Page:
One of the subjects that has always fascinated and caught my attention (ever since I was a little boy following the example and influence of my three older brothers) has been leadership. Whether we realize or understand it or not, every one of us has been influenced and affected by leadership of some sort in our lifetime. From the cradle to the grave, people in various aspects of our lives have exercised oversight, influence, and even authority over us. In a nutshell, this is exactly what leadership is all about. It is about being led or influenced by another, whether in a good and legitimate enterprise and endeavor or one that is illegal and detrimental. Throughout the course of history in every aspect of human interaction and social intercourse, leadership – whether good or bad – has proven to be the catalyst that motivated and moved the masses. This has been the case politically, religiously, philosophically, academically, militarily, scientifically, and even in the marketplace. I am going to present to you and comment briefly on a few of the qualities of effective leaders.
They Learned How to Lead by First Learning How to Follow
Perhaps the first stage of development of anyone who became or is becoming an effective leader in any profession or field of pursuit is that they learn how to be a good follower. One of the essential principles of leadership preparation is simply this: Those who refuse to follow as a subordinate will never develop into a good and effective leader regardless of their abilities, skills, and potentials. Many have flunked out, dropped out, or been put out of the school of leadership development because they would not submit to the oversight and instruction of their superiors.
Leads from the Front and Not the Rear
In modern military battle field formation, the higher field officers (like Colonels on up the rank) lead and strategize from the rear. That was not the case in many of the ancient armies of history, like the Israelites, Greeks, and Romans. Their leaders led from the front or tip of the spear or formation as long as they were strong and skilled in battle enough to do so. Leading from the front, as it applies to non-military tactics, equates to leaders taking the initiative to show their followers and subordinates how to be effective and proficient in doing their job. Great leaders do not say to their subordinates, “Do not as I do, but as I say do.” Instead, they say and demand that their followers follow their example and lead. More than anyone else on the team, they epitomize unity and loyalty.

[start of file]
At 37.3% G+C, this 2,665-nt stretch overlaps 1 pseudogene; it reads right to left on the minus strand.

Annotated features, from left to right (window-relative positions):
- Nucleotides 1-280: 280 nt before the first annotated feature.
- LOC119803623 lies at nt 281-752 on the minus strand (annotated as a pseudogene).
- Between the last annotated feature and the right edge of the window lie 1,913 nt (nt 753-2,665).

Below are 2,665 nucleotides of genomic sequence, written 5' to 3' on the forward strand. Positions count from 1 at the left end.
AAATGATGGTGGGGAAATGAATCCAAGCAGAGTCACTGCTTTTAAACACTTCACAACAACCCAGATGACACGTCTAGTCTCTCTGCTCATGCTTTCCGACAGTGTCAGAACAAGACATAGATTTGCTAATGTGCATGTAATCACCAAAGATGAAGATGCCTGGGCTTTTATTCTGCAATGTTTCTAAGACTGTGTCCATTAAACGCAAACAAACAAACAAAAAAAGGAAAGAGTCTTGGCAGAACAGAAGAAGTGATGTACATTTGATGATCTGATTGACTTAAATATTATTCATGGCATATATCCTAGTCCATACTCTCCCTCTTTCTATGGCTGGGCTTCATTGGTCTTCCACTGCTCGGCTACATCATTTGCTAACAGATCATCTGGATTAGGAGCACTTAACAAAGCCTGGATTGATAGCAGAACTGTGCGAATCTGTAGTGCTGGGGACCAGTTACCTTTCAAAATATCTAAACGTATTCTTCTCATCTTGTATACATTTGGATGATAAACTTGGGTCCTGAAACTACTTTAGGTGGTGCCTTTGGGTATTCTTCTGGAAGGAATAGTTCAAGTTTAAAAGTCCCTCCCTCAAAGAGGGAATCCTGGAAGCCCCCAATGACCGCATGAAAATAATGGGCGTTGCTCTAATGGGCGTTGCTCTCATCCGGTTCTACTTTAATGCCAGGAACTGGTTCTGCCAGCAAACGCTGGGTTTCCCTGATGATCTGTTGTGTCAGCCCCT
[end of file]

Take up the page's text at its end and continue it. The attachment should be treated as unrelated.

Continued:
Takes Blame and
A very rare quality that is extremely hard to find in most human beings is one of the glaring qualities that all effective leaders possess. They will take the blame when their team fails or suffers defeat. Though I am not an admirer of the cause General Robert E. Lee fought for as the Commander-in-Chief of the Confederate Army during the Civil War, I admire the leadership quality he had. He took the blame when his army lost decisive battles, like the one at Gettysburg. Perhaps as equally important as the quality of taking the blame is that of sharing the credit with subordinates and others for success and victory, whether on the battlefield, the football field, the office, or any other environments and venues where teamwork is required to be competitive and win. Good leaders know how important it is to share the credit with others.
Delegates Responsibility and Authority
Since it is a proven fact that no one person can get the job done when it requires many working in concert, a wise leader will delegate both responsibility and authority to others under his oversight who have proven themselves worthy of such trust and task. Many leaders have failed when they refused to delegate some of their responsibility and authority to others who were ready and able to handle the assignment when the workload increased. Regrettably, this is one of the reasons why many churches who began to experience growth gradually loss their momentum and productivity. If God instructed Moses to delegate some of his responsibility and authority to Joshua before the congregation of the Israelites (Numbers 27:18-23), we would do well to follow this prudent principle and practice as primary leaders ourselves.
They Can Receive Sound Advice and Constructive Criticism
Though there are quite a few other qualities I could have included that effective leaders have, time and space will not permit me to do so. Nevertheless, I will conclude with this very important attribute that all great and good leaders must possess. They must be humble and accessible enough to receive sound advice and constructive criticism. Not all sound advice and constructive criticism comes from those who are over you in rank and authority. That kind of advice and criticism is quite easy to receive. Afterall, it comes from your superiors. The kind that poses a challenge to many leaders often will come from subordinates who see what you can not see from your position. They have a better perspective of problems that exist in the workforce with their peers. Effective leaders will listen to and seriously consider the sound advice and constructive criticism of their subordinates.